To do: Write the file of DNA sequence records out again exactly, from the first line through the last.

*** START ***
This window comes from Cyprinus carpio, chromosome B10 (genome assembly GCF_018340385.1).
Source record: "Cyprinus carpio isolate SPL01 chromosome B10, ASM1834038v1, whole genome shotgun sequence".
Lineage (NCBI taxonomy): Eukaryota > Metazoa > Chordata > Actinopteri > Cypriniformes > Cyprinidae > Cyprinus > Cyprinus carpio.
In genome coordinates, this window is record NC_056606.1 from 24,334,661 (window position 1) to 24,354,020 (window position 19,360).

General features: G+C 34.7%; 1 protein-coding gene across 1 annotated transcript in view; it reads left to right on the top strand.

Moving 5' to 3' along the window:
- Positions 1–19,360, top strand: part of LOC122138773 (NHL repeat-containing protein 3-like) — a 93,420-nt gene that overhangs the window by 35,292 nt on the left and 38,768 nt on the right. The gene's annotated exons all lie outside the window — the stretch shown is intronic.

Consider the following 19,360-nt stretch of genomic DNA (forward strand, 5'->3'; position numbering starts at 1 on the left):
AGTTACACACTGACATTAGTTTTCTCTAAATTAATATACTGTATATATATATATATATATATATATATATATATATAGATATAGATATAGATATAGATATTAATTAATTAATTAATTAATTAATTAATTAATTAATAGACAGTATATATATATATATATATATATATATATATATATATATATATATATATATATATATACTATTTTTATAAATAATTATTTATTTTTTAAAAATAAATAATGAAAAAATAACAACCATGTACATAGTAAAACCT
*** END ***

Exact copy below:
This window comes from Cyprinus carpio, chromosome B10 (genome assembly GCF_018340385.1).
Source record: "Cyprinus carpio isolate SPL01 chromosome B10, ASM1834038v1, whole genome shotgun sequence".
Lineage (NCBI taxonomy): Eukaryota > Metazoa > Chordata > Actinopteri > Cypriniformes > Cyprinidae > Cyprinus > Cyprinus carpio.
In genome coordinates, this window is record NC_056606.1 from 24,334,661 (window position 1) to 24,354,020 (window position 19,360).

General features: G+C 34.7%; 1 protein-coding gene across 1 annotated transcript in view; it reads left to right on the top strand.

Moving 5' to 3' along the window:
- Positions 1–19,360, top strand: part of LOC122138773 (NHL repeat-containing protein 3-like) — a 93,420-nt gene that overhangs the window by 35,292 nt on the left and 38,768 nt on the right. The gene's annotated exons all lie outside the window — the stretch shown is intronic.

Consider the following 19,360-nt stretch of genomic DNA (forward strand, 5'->3'; position numbering starts at 1 on the left):
AGTTACACACTGACATTAGTTTTCTCTAAATTAATATACTGTATATATATATATATATATATATATATATATATATAGATATAGATATAGATATAGATATTAATTAATTAATTAATTAATTAATTAATTAATTAATAGACAGTATATATATATATATATATATATATATATATATATATATATATATATATATATATATACTATTTTTATAAATAATTATTTATTTTTTAAAAATAAATAATGAAAAAATAACAACCATGTACATAGTAAAACCT